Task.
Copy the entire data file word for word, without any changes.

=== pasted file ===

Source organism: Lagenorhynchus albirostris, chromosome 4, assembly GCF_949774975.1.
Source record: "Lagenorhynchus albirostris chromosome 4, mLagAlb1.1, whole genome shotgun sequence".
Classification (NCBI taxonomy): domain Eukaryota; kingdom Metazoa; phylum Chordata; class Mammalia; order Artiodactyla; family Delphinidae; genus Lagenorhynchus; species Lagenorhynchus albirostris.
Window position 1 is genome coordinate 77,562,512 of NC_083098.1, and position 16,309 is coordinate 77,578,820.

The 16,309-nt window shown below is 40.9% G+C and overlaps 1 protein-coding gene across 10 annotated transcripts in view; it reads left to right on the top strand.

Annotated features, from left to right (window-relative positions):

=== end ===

Source organism: Lagenorhynchus albirostris, chromosome 4, assembly GCF_949774975.1.
Source record: "Lagenorhynchus albirostris chromosome 4, mLagAlb1.1, whole genome shotgun sequence".
Classification (NCBI taxonomy): domain Eukaryota; kingdom Metazoa; phylum Chordata; class Mammalia; order Artiodactyla; family Delphinidae; genus Lagenorhynchus; species Lagenorhynchus albirostris.
Window position 1 is genome coordinate 77,562,512 of NC_083098.1, and position 16,309 is coordinate 77,578,820.

The 16,309-nt window shown below is 40.9% G+C and overlaps 1 protein-coding gene across 10 annotated transcripts in view; it reads left to right on the top strand.

Annotated features, from left to right (window-relative positions):